How Does Your Property Measure Up to Your Municipality’s Property Standards Bylaw?

Published October 1, 2013

Increasingly, property standards bylaws are becoming more about how your property looks rather than whether it is safe. Do you have an old couch or a kitchen chair on your front porch? Do you store your recycling receptacles in your front yard? Do you have an owl on your property? These and other similar infractions could put you on the wrong side of an over-zealous bylaw officer.

Two weeks ago, City of Ottawa staff released a report recommending that the Property Standards Bylaw be amended to include the banning of green bins (for organics), and black and blue bin recyclable receptacles from front yards. Now admittedly the City decided not to approve these measures after a large public outcry. But imagine the gall of insisting that citizens separate their recyclables into separate boxes and put their organic waste in yet another bin, and then tell us where we can and can’t place those receptacles.

The notion of banning all indoor furniture from being used outdoors apparently stems from the practice of university students putting old couches and such on front porches in the Sandy Hill area of Ottawa. Talk about overkill! Since this amendment was voted down but was replaced with the rules that all furniture kept outdoors must be clean and they are considering having bylaw officers patrol the university neighbourhood. And this is what some Sandy Hill residents want.
Like many of the clauses in the Property Standards Bylaw, this one leaves the door wide open for abuse. Far too often, the City is being asked to intervene in neighbour on neighbour disputes. One of the City’s councillors reported that Ottawa has the highest number of neighbour on neighbour complaints of any major city in North America.

Folks, if you have something in your yard that you think a bylaw officer might not like (or even if you don’t), take a picture of it and date it. Because we all know, bylaws can’t go backwards, they can only go forwards from the date they became law.
Oh … and about that owl in your yard. Check your local property standards bylaw closely. In the City of Ottawa, owls are considered to be “vermin”.

6 Responses to “How Does Your Property Measure Up to Your Municipality’s Property Standards Bylaw?”

  1. C Jacobsen July 11, 2017

    I also agree that people have a right to live but again that does not entitle them to degrade our neighborhood. I am sick and tired of people not caring or maintaining their properties. We pay enough in property taxes…people should be warned and then fined should they not clean or maintain their properties. It is very upsetting…as I say there goes the neighborhood we worked so hard to maintain.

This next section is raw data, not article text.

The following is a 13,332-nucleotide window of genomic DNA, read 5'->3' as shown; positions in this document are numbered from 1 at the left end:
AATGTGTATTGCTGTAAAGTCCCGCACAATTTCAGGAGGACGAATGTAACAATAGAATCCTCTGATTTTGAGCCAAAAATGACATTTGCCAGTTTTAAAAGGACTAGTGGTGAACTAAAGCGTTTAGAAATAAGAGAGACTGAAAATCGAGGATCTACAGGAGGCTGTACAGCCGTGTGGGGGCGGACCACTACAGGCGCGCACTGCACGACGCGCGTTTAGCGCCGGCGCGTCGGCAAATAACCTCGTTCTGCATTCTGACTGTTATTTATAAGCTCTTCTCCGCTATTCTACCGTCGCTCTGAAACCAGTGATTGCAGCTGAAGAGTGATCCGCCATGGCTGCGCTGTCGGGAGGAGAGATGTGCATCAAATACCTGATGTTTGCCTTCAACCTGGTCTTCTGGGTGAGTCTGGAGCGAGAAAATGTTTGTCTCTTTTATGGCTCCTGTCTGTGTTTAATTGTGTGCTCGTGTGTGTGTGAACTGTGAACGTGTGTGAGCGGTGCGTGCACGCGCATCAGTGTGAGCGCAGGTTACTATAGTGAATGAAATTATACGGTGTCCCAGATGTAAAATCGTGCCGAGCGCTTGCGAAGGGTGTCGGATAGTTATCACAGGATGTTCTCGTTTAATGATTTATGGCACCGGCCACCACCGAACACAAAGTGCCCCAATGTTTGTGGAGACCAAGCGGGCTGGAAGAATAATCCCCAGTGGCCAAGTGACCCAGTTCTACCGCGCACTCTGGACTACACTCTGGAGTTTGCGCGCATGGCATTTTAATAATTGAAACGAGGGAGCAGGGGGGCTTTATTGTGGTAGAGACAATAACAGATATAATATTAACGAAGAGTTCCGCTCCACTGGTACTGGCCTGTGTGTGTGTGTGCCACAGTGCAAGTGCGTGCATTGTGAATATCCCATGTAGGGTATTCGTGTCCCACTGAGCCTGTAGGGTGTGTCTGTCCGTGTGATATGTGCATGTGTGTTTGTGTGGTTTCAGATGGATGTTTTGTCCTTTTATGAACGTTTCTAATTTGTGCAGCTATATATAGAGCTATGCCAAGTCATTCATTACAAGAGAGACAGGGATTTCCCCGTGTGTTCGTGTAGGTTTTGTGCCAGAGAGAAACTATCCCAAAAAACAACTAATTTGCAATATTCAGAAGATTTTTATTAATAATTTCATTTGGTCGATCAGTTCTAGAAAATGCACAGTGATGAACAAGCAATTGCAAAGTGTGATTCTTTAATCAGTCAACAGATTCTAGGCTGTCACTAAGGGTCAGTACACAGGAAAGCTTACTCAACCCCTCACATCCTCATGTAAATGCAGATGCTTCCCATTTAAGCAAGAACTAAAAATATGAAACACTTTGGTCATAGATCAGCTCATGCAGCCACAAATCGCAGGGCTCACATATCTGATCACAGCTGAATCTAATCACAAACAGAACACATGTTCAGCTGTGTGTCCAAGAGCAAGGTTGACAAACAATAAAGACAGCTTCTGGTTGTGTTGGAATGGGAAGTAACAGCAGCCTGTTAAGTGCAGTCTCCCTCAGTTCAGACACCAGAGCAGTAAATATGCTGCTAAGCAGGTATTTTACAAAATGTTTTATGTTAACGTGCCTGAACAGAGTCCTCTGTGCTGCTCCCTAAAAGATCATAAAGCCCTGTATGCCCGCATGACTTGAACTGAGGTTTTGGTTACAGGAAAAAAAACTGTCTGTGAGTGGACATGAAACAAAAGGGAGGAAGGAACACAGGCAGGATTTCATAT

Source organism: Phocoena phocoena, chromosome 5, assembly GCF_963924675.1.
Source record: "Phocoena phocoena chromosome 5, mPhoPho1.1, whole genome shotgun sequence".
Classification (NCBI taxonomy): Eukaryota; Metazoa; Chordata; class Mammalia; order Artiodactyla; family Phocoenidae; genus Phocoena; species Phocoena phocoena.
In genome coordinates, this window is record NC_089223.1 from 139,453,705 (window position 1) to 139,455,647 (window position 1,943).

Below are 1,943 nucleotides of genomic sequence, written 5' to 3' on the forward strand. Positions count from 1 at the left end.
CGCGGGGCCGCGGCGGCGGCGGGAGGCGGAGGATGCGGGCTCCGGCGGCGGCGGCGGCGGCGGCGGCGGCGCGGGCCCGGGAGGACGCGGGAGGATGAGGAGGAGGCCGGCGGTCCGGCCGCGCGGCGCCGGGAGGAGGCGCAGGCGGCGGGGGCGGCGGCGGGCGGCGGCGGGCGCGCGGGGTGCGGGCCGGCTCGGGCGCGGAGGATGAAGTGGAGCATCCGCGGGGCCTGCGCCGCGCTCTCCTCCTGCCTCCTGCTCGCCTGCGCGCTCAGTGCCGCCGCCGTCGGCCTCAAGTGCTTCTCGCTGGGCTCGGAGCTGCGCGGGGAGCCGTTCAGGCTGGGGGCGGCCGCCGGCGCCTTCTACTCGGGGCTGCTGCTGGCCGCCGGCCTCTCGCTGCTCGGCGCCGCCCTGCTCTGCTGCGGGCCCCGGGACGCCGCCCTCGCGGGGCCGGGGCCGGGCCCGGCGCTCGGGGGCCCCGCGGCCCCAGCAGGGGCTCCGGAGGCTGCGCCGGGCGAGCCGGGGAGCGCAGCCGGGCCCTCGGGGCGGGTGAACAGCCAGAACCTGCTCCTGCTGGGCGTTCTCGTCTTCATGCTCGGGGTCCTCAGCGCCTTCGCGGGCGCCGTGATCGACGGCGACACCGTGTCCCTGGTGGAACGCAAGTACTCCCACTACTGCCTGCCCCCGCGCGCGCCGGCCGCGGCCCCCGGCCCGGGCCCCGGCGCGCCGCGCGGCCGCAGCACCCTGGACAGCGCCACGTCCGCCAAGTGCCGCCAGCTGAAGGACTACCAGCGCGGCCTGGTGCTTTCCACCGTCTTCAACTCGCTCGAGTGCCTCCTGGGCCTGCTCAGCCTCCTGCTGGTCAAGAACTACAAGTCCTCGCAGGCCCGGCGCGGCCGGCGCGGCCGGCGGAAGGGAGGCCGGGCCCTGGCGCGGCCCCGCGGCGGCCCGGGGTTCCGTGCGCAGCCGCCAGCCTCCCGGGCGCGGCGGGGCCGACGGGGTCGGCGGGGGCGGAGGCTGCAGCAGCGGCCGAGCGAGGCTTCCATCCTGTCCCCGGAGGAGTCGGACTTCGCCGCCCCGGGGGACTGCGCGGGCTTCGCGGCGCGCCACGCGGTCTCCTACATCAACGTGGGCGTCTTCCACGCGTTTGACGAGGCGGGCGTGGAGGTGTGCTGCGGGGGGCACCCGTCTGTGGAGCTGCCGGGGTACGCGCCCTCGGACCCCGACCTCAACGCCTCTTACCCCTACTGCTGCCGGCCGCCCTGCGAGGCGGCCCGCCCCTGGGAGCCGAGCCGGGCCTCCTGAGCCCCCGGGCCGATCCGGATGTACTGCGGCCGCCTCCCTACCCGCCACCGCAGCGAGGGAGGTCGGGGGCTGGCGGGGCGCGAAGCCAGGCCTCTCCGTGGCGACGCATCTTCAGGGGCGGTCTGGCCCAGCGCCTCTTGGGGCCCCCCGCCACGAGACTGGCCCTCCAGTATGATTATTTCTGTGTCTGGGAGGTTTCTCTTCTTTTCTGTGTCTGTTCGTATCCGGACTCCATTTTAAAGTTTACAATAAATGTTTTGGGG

2. Marion Staples April 28, 2014

    Forget about the Line Fence Act of Ontario being of any use in Ottawa unless you live on a farm. Toronto, however, is more pro-active. It applies this act in the city itself to resolve problems where owners have disputes over fences.

  3. Guest April 25, 2014

    The one by-law that I find offensive is the one where your neighbour has say in the fence you pay and put up. Putting the good side facing the street makes sense, but why does my neighbour get the good side even if he does not pay a cent. I have had the unfinished side for over 40 years. I wish there was a way with doing away with this one. Originally, the good side was on the neighbour’s side to prevent them from using those half way boards for climbing over and robbing you.

  4. Guest April 24, 2014

    Where can I get information on how to start proceedings to have a line fence replaced according to the Line Fence Act of Ontario because it is falling over. In addition, this fence needs to be extended beyond where it is now since our front doors are within approx. 8 feet of one another. These neighbors have installed an above grade interlocking stone walkway and poured a narrow concrete strip to keep it in place. This strip will hinder putting this extension of fence in line with the already existing one. Apparently these people do not have a survey, Are they allowed to obstruct the path of a line fence with cemented metal poles from a previously attempted illegal fence which were subsequently cut down as well as this concrete? Help, please!

  5. Guest April 24, 2014

    Property standard by-laws in my area are not enforced automatically (Elmvale Acres). One must call every time. That being said, the offenders keep on offending since there is no followup. Repairs to the outside of houses are inadequately executed and remain as eyesores to neighbour whose windows open up to the these. Garbage bins remain outside.on the front lawn. Thanks to those who vetoed the by-law. Indoor furniture is left outside basement apartments so that people can smoke on the driveway. .I realize that people have the right to live, but does that entitle them to degrade your neighbourhood? It seems that that is the way here.

  6. Denis Cardinal November 30, 2013

    Hello My apt building is not being managed properly by Sleepwell management The heating never worked properly its freezing in here again this season like it has for the last 8 winters.All the windows need to be replaced Who can i get in contact with.Thank you

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